Best Ways to Become a Professional Poker Player
Professional poker players generally earn a lot of money and are on top of their game, although not everyone makes the cut.
Becoming a professional poker player requires a lot of tenacity, dedication, and time. However, out of a considerable number of players who try to attain this accolade, only a selected few make it to the top of the list and even fewer end up retiring comfortably. However, with sufficient time and resources, you could become one of these poker pros.
So, what are the requirements?
The Rewards and the Challenges
The career of a professional poker player might sound glamorous, but it is not for the fainthearted. You are bound to encounter inevitable downtimes and numerous consecutive losses, which could be hard on your wallet and self-esteem. The hours are long, and the days gruelling.
But, the dangling carrot you see is real, and the lucky few pull in a decent income. Regular players could make a go of it, either through the daily grind at cash tables or by winning tournaments consistently.
The Effects on Lifestyle and Family
Managing your finances can be challenging. Professional poker players don’t get paid regularly. Instead, they earn money daily or weekly. Sometimes a solid payoff takes months or years to materialise. Variance can win out over the best players, so be prepared to lose money and remember that the game usually progresses in streaks.
A long winning streak may wind up in an even longer dry spell. But, if you’re persistent, you will be OK. Keep in mind that you could turn semi-pro and earn a part-time income while retaining your day job, although this would still require up to six hours a day of your time.
Define Your Bankroll
Bankroll management works like this:
If you have CA$6,000, you’d realistically play a cash game that has a buy-in of around CA$200 and blinds of CA$1 or CA$2, meaning you’d have about 30 buy-ins for the bankroll. The upper limit that you could buy would be approximately CA$60 per tournament.
Subsequently, you’d have to calculate the amount of money you would spend on everyday living and factor that in. For example, if you aim to earn CA$2,000 a month as a poker-playing pro, reserve about six months’ of income, or CA$12,000, plus CA$6,000 to get started, which equates to CA$18,000.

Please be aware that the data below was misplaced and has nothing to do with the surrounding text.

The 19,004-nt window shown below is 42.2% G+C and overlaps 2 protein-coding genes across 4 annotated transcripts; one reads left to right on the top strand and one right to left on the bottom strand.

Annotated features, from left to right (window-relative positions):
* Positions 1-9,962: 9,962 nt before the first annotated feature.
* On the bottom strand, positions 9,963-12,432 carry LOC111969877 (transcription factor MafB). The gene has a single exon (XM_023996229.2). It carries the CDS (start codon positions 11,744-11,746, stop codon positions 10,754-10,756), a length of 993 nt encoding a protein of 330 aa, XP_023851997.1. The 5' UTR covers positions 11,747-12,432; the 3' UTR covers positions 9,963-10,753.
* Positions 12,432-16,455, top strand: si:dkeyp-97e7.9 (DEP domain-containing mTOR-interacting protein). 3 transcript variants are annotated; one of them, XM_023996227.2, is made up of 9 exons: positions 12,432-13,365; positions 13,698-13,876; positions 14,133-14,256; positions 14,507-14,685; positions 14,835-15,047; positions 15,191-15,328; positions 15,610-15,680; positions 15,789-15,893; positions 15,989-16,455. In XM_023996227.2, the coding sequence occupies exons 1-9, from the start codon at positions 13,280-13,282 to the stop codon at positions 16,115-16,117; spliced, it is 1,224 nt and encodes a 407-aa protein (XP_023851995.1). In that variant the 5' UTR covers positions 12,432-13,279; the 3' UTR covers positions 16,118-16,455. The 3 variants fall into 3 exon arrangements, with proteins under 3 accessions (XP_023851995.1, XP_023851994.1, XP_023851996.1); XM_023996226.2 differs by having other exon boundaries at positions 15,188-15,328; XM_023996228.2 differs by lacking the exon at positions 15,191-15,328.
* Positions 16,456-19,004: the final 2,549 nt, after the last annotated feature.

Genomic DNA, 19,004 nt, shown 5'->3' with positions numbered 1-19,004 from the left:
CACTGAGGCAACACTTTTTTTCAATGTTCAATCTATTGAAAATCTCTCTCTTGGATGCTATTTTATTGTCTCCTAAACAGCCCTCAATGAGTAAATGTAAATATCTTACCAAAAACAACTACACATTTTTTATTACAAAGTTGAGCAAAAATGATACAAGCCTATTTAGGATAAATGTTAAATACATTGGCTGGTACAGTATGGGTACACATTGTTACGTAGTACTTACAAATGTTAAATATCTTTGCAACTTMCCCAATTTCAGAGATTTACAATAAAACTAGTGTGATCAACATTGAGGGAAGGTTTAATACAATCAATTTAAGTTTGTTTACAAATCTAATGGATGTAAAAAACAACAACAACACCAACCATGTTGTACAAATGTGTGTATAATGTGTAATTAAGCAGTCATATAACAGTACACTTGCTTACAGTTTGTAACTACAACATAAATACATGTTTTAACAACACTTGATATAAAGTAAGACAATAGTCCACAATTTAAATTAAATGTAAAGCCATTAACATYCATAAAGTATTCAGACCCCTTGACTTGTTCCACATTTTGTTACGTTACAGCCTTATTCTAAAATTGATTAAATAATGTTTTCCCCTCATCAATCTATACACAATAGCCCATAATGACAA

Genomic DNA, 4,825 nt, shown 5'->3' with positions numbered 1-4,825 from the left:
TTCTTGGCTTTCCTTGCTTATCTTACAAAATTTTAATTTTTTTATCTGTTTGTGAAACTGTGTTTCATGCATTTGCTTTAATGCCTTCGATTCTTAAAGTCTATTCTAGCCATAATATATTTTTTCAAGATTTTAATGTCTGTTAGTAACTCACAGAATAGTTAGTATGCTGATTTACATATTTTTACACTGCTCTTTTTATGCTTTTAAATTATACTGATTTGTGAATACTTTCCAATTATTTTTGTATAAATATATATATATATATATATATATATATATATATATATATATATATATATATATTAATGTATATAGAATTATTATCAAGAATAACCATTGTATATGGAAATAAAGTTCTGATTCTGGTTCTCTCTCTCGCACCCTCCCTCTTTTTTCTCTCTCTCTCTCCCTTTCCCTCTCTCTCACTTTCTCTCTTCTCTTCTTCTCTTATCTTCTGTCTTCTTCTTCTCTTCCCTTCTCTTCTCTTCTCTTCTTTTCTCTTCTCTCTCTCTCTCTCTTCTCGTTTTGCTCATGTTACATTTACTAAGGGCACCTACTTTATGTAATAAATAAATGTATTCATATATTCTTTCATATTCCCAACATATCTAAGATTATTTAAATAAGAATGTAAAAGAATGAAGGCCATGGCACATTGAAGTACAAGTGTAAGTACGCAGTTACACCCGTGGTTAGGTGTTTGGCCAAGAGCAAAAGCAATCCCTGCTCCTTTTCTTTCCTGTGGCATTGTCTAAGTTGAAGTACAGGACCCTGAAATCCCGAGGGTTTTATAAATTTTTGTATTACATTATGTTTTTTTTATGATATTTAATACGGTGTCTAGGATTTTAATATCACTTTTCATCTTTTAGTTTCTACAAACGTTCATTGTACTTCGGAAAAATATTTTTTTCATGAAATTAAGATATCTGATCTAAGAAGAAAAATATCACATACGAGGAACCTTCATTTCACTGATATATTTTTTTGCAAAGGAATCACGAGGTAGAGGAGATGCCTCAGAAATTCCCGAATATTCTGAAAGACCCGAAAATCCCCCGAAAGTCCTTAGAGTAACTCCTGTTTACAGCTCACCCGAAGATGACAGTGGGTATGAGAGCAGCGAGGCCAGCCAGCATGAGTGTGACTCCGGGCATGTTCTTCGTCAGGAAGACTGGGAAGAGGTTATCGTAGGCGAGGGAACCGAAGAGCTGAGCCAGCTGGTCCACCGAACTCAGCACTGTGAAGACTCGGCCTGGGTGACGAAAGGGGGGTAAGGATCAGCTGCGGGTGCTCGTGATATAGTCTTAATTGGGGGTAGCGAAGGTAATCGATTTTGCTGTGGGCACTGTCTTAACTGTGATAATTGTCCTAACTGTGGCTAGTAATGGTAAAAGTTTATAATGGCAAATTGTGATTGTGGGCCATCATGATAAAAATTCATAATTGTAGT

Adding Up Target Winnings
Your goal might be to earn enough to cover your living expenses, or you may wish to shoot for higher stakes and take a shot at getting wealthy. Most pros use an equation that calculates the average of big blinds won in relation to a hundred hands or BB/100.
By employing this math statistic, a pro could earn CA$600 monthly for 30 BB/100 hands (2 NL) or, on the higher end, CA$6,000 monthly for 3BB/100 hands (200 NL). Once you figure out your average win rate, you can deduct your income. Just remember that you must determine your win rate with a decent-sized sample to ensure that it’s accurate.
Most online poker pros use a heads-up display (HUD), which records player stats and stores them on a database. With many clients, the system displays the opponent’s stats on the online tables, such as VPIP, PFR, and 3B per cent. HUD is handy when you’re playing multiple tables.
When combined with hand-history reviews, pros can learn a lot about their poker-playing skills, as well as that of their opponents. These tools significantly improve the strategy with the help of sheer numbers. The rest, of course, falls on the player and their ability to think strategically at that very moment.
The element that negatively affects results is variance. Consider that most things are out of your control and the only factor you could indeed regulate is your second-to-second decision making.
In the end, conceptualising your strategy and keeping the mindset of a pro are the keys to your success. You will be required to collect the knowledge and necessary tools to become a professional poker player that maintains a full-time income. But, with sufficient available energy and focus, turning pro may well be within your reach.